I was born in Milwaukee, once famous for its beers. When I moved to Mexico, I happily found beers just as good as those in my old home town and several much better.
A few powerful breweries, however, controlled the market and forbade the sale of competing beers in their territories. Dark beers I especially appreciated, such as Noche Buena and Negro Modelo, were often hard to find in Jalisco. The only place I could find Cerveza León was in the refrigerator of a meat packer who happened to be from the Yucatán, where León is made, and he would occasionally drive it 1,850 kilometers to his store in Zapopan.
In recent years a beer revolution has taken place. Microbreweries have popped up all over Mexico, offering competition where there was none before. Local brew Minerva was one of the first, and to my amazement, I found I could buy a Mexican stout that seemed to me every bit as good as Guinness ... and far cheaper.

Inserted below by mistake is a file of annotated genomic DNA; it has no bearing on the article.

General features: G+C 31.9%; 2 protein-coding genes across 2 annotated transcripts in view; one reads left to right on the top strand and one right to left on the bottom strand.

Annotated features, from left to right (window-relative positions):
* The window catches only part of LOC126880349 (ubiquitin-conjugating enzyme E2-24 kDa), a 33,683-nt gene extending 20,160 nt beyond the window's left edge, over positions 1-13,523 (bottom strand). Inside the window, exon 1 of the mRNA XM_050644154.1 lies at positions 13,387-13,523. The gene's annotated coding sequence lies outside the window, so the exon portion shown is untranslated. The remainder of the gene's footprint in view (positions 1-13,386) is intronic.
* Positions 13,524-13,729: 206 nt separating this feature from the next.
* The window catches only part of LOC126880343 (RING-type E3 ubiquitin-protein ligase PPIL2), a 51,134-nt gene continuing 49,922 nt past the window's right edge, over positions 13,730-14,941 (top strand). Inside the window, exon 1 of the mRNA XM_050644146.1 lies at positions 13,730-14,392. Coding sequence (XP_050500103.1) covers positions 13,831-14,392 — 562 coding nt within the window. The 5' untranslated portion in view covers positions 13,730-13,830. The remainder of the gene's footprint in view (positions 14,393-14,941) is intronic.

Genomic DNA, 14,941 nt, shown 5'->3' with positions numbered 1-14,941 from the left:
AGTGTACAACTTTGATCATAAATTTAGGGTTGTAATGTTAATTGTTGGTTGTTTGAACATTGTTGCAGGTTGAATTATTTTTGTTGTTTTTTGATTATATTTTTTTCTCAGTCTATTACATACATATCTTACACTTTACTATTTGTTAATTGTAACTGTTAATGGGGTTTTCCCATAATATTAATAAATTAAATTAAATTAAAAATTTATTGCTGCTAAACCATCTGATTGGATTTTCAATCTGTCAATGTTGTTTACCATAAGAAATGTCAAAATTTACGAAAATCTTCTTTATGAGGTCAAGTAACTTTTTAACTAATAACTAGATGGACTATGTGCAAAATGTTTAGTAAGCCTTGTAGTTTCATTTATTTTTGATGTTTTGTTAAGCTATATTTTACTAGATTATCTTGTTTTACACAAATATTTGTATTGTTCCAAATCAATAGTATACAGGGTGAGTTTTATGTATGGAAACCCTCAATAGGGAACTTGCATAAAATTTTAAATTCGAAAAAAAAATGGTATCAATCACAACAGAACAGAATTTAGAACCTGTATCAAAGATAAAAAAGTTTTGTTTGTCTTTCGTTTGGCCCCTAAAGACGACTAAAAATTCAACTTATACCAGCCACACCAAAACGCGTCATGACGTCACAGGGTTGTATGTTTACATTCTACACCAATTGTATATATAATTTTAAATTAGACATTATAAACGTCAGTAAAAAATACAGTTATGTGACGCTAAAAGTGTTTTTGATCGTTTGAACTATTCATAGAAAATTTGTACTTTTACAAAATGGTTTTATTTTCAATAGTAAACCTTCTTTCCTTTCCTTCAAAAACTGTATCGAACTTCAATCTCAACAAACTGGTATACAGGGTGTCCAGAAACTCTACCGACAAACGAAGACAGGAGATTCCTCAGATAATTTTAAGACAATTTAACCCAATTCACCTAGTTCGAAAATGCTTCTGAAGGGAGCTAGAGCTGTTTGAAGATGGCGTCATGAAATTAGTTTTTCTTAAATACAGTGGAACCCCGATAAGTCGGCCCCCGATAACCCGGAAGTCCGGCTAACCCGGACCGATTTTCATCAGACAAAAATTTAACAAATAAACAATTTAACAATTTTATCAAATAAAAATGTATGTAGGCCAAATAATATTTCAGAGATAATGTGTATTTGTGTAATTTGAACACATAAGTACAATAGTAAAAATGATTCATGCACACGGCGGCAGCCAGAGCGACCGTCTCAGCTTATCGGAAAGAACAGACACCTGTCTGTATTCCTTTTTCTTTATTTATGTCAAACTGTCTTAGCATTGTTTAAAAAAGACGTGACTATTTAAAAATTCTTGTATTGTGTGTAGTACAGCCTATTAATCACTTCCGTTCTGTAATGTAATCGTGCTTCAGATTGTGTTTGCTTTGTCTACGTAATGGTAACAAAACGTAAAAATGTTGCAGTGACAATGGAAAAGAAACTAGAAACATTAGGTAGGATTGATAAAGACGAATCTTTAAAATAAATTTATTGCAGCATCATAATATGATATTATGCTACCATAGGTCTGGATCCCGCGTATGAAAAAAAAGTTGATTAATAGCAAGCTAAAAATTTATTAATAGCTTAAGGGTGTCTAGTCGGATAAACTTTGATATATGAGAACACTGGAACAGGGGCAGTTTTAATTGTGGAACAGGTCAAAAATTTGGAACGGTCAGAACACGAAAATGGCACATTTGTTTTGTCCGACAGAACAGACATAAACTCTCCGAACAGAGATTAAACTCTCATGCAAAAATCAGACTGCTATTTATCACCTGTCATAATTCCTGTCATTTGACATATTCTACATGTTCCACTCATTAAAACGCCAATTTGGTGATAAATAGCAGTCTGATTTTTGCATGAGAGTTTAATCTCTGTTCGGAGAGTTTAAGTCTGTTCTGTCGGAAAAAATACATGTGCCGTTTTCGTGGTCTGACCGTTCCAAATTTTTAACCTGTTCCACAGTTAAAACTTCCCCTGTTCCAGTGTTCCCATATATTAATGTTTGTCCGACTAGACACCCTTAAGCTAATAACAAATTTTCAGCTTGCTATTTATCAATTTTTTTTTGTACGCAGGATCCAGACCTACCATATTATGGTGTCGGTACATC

This happy state of affairs just keeps getting better as more and more competition appears – also from abroad. A few days ago my friend Michael Boudey announced he would be holding the next session of his popular Jazz in the Woods event at “a beer garden on the Nogales Road, owned by the Fortuna Microbrewery.”
What’s this? A new maker of craft beer practically in my own back yard that I knew nothing about?